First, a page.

Notifica Municipio di Padova Notification of the Municipality of Padova, (Padova, IRPEA Foundation)

The virtual exhibition The Santa Caterina complex, from monastery to university. A treasure chest of history, art and culture intends to bring to the public's attention the historical-artistic events of the Santa Caterina complex, currently home to the Department and Library of Statistical Sciences of the University of Padova.
The foundation of the structure, used as a monastery of Augustinian nuns of S. Maria Maddalena delle Illuminate ("Mary Magdalene of the Enlightened"), was commissioned at the beginning of the seventeenth century by the bishop of Padova, and built near the parish church of Santa Caterina, the oldest building and from at least 1377 the seat of ceremonies of the Collegio dei Giuristi of the Studium patavino.
Destined to welcome young women without means and with a “sinful” past, for the purpose of redeeming them, the small monastery survived until the first decade of the nineteenth century.
After a period of closure and abandonment, the complex was used as a pious institution with the same purpose of welcoming young girls taken from the streets; an address that the institute maintained until the last century, converting, in the twentieth century, to a boarding school for primary school education.
A transformation in line with the change in society, which is increasingly sensitive to the issue of child education, which is widespread and given both to boys and girls, and in the promotion of which the city of Padova distinguished itself from the outset.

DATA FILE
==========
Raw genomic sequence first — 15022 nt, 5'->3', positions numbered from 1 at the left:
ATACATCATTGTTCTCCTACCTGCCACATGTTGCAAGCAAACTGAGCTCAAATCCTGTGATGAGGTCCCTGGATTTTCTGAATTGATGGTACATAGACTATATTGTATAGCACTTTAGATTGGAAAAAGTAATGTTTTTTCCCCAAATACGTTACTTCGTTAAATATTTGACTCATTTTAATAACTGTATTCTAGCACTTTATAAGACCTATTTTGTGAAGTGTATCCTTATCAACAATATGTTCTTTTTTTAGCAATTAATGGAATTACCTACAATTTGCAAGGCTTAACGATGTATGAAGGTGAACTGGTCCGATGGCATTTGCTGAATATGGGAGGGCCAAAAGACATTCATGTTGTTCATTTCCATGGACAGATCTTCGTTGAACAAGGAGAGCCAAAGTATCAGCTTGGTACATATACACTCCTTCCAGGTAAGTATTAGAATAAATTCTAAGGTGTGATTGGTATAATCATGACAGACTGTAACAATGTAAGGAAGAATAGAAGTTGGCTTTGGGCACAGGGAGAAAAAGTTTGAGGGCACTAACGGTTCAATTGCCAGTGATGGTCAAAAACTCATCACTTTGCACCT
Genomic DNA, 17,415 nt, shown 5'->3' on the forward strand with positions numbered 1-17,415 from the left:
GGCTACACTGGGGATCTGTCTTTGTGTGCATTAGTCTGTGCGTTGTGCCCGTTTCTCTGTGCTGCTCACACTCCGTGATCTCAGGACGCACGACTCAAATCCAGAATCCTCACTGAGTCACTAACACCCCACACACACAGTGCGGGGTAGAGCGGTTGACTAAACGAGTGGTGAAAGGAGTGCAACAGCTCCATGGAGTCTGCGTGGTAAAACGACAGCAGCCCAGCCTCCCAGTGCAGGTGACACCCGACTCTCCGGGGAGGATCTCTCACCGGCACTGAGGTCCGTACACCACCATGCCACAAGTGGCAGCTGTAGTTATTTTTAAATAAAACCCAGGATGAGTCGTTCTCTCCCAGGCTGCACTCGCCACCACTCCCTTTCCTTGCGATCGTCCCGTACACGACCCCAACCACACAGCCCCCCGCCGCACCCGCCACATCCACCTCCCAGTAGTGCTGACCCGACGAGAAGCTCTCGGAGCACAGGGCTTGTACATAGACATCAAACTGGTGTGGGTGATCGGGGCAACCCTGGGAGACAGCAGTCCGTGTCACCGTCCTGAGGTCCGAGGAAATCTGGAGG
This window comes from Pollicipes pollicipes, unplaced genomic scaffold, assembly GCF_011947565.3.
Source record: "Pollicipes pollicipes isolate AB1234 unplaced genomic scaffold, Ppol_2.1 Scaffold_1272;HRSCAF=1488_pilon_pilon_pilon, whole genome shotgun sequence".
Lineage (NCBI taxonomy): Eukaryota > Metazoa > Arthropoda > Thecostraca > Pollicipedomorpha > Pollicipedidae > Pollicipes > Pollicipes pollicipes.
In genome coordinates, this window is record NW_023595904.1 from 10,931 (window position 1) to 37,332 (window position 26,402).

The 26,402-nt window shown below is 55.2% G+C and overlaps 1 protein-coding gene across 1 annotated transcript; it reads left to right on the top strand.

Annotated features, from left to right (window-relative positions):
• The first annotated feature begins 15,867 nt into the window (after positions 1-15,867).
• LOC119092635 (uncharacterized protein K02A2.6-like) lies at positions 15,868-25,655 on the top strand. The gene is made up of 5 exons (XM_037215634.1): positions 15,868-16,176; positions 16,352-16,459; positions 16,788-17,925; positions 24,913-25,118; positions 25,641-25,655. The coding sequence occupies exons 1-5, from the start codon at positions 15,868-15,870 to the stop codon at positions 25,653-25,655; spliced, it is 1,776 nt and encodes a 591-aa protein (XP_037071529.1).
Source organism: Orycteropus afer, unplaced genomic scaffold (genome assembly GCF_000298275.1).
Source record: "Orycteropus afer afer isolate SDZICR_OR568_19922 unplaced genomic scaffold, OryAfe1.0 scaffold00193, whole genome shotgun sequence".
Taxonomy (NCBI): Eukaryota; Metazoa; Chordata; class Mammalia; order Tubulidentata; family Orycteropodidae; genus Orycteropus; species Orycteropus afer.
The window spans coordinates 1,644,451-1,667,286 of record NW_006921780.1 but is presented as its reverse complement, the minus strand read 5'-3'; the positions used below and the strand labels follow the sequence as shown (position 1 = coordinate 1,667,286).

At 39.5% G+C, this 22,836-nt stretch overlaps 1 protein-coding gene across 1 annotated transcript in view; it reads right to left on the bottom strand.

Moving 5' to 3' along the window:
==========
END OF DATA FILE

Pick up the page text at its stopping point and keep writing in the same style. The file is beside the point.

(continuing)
The various stages in the life of the building, its spaces and the works of art still present inside it, are presented in the first two sections of the exhibition, in an variegated itinerary rich in testimonies, from the graphic documents preserved in the State Archives of Padova and in the Civic Library, to the photographs and stories of those who lived within its walls, a precious source of information that deserves to be handed down and disseminated.
The third section of the exhibition has been reserved for the church of Santa Caterina, still today a point of reference for the university and the ceremonies of the academic corpus; while, in conclusion, there is space for a closer examination of the surrounding area: an urban context with strongly defined characteristics, in which the first settlements date back to the Paleo-Venetian and Roman ages, as demonstrated by the numerous testimonies that emerged from the excavations, up to the Middle Ages and the Modern Age, when this sector of the city was increasingly configured with hospital and welfare purposes. The entire area was thus enhanced, to the benefit of those who wanted to learn more about the history of this part of Padova over the centuries.